Digital signatures in package management

Package Insurance


To discover which packages are offered by a Debian repository, you need to check out the files distributed across several subdirectories with the name packages. The files also provide the MD5, SHA1, and SHA256 checksums determined for each package. The locations of the packages files are in turn revealed by a file named release, which tells you the associated checksum for each package file.

The Debian team signs release files with an automatically generated key, which the documentation alternatively refers to as the automatic signing key or "ftp-master" key [4]. Currently, each Debian release has only one FTP master key (Figure 2); formerly, the project team produced a new FTP master key every year.

Figure 2: The Debian project lets users download its key from this page, which includes keys for older versions and for versions no longer in use.

The team signs the release files of every stable Debian version with the automatic signing key in use at the time of release. Additionally, the Debian team signs stable releases with a stable key that is generated for the release. In any case, the signatures end up in a separate file: Release.gpg.

Debian only signs the release files for special releases (proposed-updates, testing, testing-proposed-updates, unstable, experimental) and the security archive with the FTP master key. The keys can be viewed and downloaded [4] for all Debian releases (Figure 2).

Oh, Really!

The FTP Master team, which is responsible for operating the Debian archive [5], is responsible for signing and key management. You can determine the authenticity of a package by inspecting the chain of signatures and checksums: If the signature of the release file is okay, the package manager can trust the content. In turn, the release file contains the checksums of the packages files with the actual packages. If the checksums match, the content of the packages files is also unchanged.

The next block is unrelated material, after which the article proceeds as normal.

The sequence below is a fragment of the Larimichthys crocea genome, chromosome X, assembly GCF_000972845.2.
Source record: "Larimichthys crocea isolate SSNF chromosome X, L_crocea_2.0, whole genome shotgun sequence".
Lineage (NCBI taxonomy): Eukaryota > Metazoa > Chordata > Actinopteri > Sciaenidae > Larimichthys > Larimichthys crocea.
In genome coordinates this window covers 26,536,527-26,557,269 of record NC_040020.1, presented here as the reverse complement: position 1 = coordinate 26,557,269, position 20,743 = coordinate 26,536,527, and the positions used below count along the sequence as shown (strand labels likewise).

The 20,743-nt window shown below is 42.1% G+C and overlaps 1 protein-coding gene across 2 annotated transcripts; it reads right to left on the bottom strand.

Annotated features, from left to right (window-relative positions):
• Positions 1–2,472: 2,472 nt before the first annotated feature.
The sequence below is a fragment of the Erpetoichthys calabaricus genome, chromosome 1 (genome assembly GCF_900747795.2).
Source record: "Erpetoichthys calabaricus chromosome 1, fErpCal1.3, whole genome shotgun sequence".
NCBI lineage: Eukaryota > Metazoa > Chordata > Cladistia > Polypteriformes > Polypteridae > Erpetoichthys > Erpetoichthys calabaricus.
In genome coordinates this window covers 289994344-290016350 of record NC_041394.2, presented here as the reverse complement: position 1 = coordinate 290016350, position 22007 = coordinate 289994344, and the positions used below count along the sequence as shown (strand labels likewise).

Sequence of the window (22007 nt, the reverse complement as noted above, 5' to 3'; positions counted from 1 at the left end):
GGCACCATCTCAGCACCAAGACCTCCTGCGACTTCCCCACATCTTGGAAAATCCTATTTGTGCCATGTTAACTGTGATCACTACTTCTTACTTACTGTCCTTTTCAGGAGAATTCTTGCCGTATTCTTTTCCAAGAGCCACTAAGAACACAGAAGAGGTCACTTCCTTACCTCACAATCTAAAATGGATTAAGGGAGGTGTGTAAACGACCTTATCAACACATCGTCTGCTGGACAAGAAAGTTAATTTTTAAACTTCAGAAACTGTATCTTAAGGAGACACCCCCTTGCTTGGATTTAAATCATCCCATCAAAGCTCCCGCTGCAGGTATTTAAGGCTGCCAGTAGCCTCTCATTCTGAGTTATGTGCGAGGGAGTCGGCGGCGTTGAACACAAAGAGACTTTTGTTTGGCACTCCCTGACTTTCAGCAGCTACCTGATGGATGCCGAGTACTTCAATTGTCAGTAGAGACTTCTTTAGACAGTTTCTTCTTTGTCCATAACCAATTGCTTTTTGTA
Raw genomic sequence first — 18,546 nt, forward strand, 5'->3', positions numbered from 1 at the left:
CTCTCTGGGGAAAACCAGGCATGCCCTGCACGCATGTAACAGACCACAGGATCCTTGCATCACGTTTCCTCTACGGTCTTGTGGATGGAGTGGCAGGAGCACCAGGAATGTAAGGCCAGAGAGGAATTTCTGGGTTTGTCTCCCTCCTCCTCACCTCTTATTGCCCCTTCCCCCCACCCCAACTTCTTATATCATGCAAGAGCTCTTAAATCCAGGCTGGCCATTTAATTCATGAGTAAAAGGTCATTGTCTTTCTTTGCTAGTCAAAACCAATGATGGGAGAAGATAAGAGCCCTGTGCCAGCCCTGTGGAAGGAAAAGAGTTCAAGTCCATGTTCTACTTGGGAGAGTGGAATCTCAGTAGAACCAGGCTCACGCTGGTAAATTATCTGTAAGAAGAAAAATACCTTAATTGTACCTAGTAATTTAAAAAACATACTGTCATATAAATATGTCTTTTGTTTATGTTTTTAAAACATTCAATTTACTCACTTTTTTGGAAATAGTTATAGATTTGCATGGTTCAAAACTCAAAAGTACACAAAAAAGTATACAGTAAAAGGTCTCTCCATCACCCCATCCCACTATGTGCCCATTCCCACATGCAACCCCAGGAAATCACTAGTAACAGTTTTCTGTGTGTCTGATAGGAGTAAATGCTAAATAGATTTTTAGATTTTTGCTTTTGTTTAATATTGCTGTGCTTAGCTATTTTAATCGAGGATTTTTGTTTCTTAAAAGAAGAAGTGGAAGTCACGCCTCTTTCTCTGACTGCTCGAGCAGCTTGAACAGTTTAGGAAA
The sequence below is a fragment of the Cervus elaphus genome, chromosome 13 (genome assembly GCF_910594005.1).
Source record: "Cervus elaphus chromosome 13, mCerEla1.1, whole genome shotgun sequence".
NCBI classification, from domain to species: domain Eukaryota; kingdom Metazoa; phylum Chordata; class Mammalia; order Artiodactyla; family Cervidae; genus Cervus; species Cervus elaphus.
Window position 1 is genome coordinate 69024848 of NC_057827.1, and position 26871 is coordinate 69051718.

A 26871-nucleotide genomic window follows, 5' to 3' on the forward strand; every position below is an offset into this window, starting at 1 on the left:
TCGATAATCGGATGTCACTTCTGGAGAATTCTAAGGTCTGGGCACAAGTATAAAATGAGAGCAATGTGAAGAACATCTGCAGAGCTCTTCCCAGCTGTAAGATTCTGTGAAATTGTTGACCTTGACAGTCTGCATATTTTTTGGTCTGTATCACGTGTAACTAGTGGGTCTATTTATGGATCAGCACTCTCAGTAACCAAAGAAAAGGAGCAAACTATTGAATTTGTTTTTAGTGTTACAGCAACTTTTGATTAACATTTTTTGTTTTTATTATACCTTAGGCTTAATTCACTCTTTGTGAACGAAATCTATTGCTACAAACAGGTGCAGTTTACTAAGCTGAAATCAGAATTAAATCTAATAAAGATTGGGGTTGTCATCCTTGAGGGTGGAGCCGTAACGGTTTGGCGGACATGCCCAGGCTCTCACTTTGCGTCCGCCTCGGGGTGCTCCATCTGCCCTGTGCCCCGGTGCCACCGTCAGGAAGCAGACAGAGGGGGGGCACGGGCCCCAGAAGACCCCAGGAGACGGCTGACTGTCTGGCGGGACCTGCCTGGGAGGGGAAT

The checksums contained in the packages let the user track the integrity of individual packages. Also, every package comes with a text file, which stores the MD5 checksums of all included files.

Before a package lands in an official Debian repository, the developers need to find an approved maintainer. As the sponsor, the maintainer checks the package and then uploads it to a repository after assessment. The Debian project distinguishes between two types of package maintainers: A Debian maintainer (DM) can upload only their own packages, whereas a Debian developer (DD) as a Debian member can upload any package.


As soon as work starts on a new version of Fedora, the developers create a new GnuPG key [6] and use it to sign each RPM package published by the project. The key is used for the public test versions and for the final version.

Each architecture has its own key. In any case, the signatures are included in the metadata of the RPM package. Only some bleeding edge packages in the Rawhide distro do not have a signature.

It is the task of the package manager – dnf, rpm, and the corresponding GUI tools – to check the signatures [7]. Fedora stores the required public key in the /etc/pki/rpm-gpg directory after installing (Figure 3). Alternatively, users can find the public key online [8].

Figure 3: If a Fedora system does not have a public key for verification, the package manager (dnf in this case) prompts the system administrator to import one.

The Fedora team uses the Sigul [6] tool to manage and produce the keys. All hand-picked members of the project who need to sign packages (aka the release engineers [9]) also have access to the key.

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